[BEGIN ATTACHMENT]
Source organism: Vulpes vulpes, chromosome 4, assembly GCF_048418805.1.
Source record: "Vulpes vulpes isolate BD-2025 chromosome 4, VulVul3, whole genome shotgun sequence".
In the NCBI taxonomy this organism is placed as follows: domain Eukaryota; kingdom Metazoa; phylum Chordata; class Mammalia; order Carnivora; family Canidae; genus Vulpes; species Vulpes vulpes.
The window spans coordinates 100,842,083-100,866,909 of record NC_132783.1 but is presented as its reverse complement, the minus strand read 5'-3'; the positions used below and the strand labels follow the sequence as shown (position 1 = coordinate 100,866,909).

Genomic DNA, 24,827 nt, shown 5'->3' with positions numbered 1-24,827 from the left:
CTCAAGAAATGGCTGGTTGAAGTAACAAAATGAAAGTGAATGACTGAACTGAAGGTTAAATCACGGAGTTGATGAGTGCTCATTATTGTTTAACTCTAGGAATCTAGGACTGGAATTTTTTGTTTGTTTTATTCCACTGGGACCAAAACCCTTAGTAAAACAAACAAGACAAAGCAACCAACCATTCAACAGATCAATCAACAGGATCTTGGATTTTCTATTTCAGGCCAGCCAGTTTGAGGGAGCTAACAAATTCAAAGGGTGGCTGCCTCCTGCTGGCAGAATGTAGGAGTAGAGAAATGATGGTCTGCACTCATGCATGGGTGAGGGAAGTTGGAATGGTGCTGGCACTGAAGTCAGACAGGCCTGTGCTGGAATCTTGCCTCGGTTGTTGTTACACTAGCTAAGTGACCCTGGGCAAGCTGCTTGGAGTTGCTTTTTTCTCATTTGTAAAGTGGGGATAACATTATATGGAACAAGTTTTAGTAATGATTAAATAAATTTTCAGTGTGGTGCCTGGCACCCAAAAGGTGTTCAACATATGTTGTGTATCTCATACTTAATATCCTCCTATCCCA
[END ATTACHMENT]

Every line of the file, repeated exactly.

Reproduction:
Source organism: Vulpes vulpes, chromosome 4, assembly GCF_048418805.1.
Source record: "Vulpes vulpes isolate BD-2025 chromosome 4, VulVul3, whole genome shotgun sequence".
In the NCBI taxonomy this organism is placed as follows: domain Eukaryota; kingdom Metazoa; phylum Chordata; class Mammalia; order Carnivora; family Canidae; genus Vulpes; species Vulpes vulpes.
The window spans coordinates 100,842,083-100,866,909 of record NC_132783.1 but is presented as its reverse complement, the minus strand read 5'-3'; the positions used below and the strand labels follow the sequence as shown (position 1 = coordinate 100,866,909).

Genomic DNA, 24,827 nt, shown 5'->3' with positions numbered 1-24,827 from the left:
CTCAAGAAATGGCTGGTTGAAGTAACAAAATGAAAGTGAATGACTGAACTGAAGGTTAAATCACGGAGTTGATGAGTGCTCATTATTGTTTAACTCTAGGAATCTAGGACTGGAATTTTTTGTTTGTTTTATTCCACTGGGACCAAAACCCTTAGTAAAACAAACAAGACAAAGCAACCAACCATTCAACAGATCAATCAACAGGATCTTGGATTTTCTATTTCAGGCCAGCCAGTTTGAGGGAGCTAACAAATTCAAAGGGTGGCTGCCTCCTGCTGGCAGAATGTAGGAGTAGAGAAATGATGGTCTGCACTCATGCATGGGTGAGGGAAGTTGGAATGGTGCTGGCACTGAAGTCAGACAGGCCTGTGCTGGAATCTTGCCTCGGTTGTTGTTACACTAGCTAAGTGACCCTGGGCAAGCTGCTTGGAGTTGCTTTTTTCTCATTTGTAAAGTGGGGATAACATTATATGGAACAAGTTTTAGTAATGATTAAATAAATTTTCAGTGTGGTGCCTGGCACCCAAAAGGTGTTCAACATATGTTGTGTATCTCATACTTAATATCCTCCTATCCCA